Montana regains brucellosis-free status
Montana’s governor, Brian Schweitzer, was presented Montana’s Brucellosis Class Free Certificate from Dr. Brian McCluskey, western regional director of the USDA-Animal & Plant Health Inspection Service’s (APHIS) Veterinary Services, last week. USDA-APHIS reinstated the state’s brucellosis-free status on July 9. The 10-month turnaround was the fastest USDA had ever reinstated a state’s brucellosis-free status.
“Our Department of Livestock worked hard to get this reinstatement, and we plan on keeping it,” Schweitzer said, referring to the official USDA Brucellosis Class-Free status certificate. “With the USDA’s declaration that Montana’s cattle are free of brucellosis, more emphasis can be placed on working with the federal government to write more sensible rules for dealing with brucellosis management in the Yellowstone area.” In making the presentation, McCluskey applauded the Montana Department of Livestock (MDOL) for its rapid and thorough response to losing brucellosis-free status. “The department’s leadership and collaborative spirit have been crucial in assisting USDA reach the milestone of having all 50 states free of bovine brucellosis in domestic livestock,” McCluskey said. McCluskey also thanked the state for its role in “the evolution of the brucellosis eradication program to meet the current needs of ranchers and state and federal government.”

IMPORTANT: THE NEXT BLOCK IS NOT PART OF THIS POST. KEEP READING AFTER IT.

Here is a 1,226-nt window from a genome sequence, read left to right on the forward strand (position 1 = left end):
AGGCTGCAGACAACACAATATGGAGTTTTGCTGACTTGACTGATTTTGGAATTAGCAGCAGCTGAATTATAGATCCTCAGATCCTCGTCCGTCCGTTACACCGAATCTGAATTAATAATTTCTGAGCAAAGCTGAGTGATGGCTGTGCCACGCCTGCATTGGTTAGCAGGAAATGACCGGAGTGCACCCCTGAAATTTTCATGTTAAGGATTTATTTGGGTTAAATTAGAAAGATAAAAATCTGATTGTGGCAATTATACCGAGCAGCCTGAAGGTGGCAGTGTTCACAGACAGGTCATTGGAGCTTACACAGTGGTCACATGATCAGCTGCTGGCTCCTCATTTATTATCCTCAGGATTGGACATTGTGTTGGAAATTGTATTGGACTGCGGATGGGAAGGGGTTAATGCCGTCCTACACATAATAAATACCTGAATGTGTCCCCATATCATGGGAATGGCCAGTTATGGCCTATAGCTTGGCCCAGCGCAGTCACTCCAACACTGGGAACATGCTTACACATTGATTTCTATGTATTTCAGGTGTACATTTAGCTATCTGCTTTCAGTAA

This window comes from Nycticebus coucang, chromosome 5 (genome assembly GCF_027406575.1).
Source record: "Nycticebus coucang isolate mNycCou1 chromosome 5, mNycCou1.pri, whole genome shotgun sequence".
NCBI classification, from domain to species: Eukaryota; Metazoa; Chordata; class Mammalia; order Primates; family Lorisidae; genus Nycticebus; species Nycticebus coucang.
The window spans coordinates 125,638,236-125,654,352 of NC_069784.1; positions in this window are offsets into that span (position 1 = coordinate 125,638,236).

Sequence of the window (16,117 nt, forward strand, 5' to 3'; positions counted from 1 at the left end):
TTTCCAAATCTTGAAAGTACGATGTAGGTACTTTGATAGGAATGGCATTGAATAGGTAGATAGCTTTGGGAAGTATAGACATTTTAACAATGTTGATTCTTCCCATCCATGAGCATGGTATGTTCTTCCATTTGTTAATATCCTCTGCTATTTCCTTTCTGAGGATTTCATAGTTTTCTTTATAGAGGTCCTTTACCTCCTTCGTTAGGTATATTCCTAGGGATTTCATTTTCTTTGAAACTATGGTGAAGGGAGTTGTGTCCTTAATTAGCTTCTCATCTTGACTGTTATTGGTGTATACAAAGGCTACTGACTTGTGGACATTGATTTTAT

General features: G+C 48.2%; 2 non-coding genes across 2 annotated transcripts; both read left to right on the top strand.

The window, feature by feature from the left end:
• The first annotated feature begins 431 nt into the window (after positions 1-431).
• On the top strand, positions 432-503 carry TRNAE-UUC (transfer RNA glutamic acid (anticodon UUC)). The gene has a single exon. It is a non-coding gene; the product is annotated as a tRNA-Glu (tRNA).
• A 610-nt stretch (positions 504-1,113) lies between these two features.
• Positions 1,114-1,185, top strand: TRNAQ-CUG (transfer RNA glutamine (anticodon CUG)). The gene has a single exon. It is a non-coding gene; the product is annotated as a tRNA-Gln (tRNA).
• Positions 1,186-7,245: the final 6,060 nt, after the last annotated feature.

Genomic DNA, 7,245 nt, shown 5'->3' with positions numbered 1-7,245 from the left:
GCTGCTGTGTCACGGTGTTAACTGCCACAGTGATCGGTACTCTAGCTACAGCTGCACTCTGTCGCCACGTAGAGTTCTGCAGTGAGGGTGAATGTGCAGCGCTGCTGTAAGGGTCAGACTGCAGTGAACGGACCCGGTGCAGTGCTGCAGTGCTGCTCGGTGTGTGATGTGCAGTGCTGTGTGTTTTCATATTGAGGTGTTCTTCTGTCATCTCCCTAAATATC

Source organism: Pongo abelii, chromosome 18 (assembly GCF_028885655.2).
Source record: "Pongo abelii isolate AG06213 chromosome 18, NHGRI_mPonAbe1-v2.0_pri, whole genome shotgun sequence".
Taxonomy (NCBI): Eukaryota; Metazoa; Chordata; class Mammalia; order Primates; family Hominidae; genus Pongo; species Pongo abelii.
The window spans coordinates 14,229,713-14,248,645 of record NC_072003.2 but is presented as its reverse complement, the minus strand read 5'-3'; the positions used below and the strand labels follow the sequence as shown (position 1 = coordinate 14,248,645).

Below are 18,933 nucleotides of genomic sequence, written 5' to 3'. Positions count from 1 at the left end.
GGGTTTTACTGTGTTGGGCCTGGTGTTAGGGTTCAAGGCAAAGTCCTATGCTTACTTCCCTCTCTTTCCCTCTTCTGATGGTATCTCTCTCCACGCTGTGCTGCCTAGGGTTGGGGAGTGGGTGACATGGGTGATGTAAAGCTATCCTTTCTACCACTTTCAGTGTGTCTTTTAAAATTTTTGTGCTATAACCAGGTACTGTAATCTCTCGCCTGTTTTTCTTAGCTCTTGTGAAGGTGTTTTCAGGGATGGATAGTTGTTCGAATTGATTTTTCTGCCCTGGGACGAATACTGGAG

Montana had been brucellosis-free since 1985, but that status was downgraded in September 2008 after the disease was found twice in a 13-month span. MDOL responded by convening a work group that included producers, veterinarians, market operators, and industry organizations to develop a plan for regaining Class Free Status. After a series of informational meetings and extensive public comment, the state’s Brucellosis Action Plan was officially implemented on May 15, 2009. USDA has four classifications for brucellosis: Class Free, Class A, Class B and Class C. Restrictions on the interstate movement of cattle become less stringent as a state approaches or achieves Class Free status.
Class C designation is for states with the highest rate of brucellosis, and requires a federal quarantine. Class A and Class B fall between the two extremes of Class Free and Class C status. — WLJ